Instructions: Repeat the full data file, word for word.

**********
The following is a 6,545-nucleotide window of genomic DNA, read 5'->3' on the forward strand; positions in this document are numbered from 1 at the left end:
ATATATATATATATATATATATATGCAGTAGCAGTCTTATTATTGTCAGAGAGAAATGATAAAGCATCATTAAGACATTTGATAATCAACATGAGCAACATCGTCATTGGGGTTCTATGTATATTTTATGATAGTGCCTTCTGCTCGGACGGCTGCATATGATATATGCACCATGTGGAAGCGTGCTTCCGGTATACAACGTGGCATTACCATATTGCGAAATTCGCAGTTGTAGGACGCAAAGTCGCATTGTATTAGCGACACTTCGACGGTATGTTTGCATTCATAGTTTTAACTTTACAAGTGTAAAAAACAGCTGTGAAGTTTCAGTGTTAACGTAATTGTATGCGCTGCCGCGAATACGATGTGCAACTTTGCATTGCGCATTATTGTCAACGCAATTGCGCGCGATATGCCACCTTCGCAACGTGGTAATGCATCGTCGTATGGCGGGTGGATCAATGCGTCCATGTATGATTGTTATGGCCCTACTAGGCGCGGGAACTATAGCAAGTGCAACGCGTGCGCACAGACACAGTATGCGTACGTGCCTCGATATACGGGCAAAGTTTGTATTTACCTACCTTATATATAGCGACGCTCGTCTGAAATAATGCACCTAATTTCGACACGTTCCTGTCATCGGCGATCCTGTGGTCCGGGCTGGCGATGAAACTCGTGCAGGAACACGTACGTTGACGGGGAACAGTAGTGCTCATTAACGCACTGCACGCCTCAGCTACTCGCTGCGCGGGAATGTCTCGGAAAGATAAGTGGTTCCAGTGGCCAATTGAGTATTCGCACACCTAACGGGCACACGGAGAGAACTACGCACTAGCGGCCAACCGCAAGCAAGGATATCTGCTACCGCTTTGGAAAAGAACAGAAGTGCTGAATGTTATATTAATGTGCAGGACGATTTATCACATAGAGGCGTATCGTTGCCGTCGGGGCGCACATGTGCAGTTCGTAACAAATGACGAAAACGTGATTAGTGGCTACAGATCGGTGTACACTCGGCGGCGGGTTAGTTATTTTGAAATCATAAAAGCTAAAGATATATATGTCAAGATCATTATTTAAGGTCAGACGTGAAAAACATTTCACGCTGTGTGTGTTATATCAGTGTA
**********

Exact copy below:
The following is a 6,545-nucleotide window of genomic DNA, read 5'->3' on the forward strand; positions in this document are numbered from 1 at the left end:
ATATATATATATATATATATATATGCAGTAGCAGTCTTATTATTGTCAGAGAGAAATGATAAAGCATCATTAAGACATTTGATAATCAACATGAGCAACATCGTCATTGGGGTTCTATGTATATTTTATGATAGTGCCTTCTGCTCGGACGGCTGCATATGATATATGCACCATGTGGAAGCGTGCTTCCGGTATACAACGTGGCATTACCATATTGCGAAATTCGCAGTTGTAGGACGCAAAGTCGCATTGTATTAGCGACACTTCGACGGTATGTTTGCATTCATAGTTTTAACTTTACAAGTGTAAAAAACAGCTGTGAAGTTTCAGTGTTAACGTAATTGTATGCGCTGCCGCGAATACGATGTGCAACTTTGCATTGCGCATTATTGTCAACGCAATTGCGCGCGATATGCCACCTTCGCAACGTGGTAATGCATCGTCGTATGGCGGGTGGATCAATGCGTCCATGTATGATTGTTATGGCCCTACTAGGCGCGGGAACTATAGCAAGTGCAACGCGTGCGCACAGACACAGTATGCGTACGTGCCTCGATATACGGGCAAAGTTTGTATTTACCTACCTTATATATAGCGACGCTCGTCTGAAATAATGCACCTAATTTCGACACGTTCCTGTCATCGGCGATCCTGTGGTCCGGGCTGGCGATGAAACTCGTGCAGGAACACGTACGTTGACGGGGAACAGTAGTGCTCATTAACGCACTGCACGCCTCAGCTACTCGCTGCGCGGGAATGTCTCGGAAAGATAAGTGGTTCCAGTGGCCAATTGAGTATTCGCACACCTAACGGGCACACGGAGAGAACTACGCACTAGCGGCCAACCGCAAGCAAGGATATCTGCTACCGCTTTGGAAAAGAACAGAAGTGCTGAATGTTATATTAATGTGCAGGACGATTTATCACATAGAGGCGTATCGTTGCCGTCGGGGCGCACATGTGCAGTTCGTAACAAATGACGAAAACGTGATTAGTGGCTACAGATCGGTGTACACTCGGCGGCGGGTTAGTTATTTTGAAATCATAAAAGCTAAAGATATATATGTCAAGATCATTATTTAAGGTCAGACGTGAAAAACATTTCACGCTGTGTGTGTTATATCAGTGTA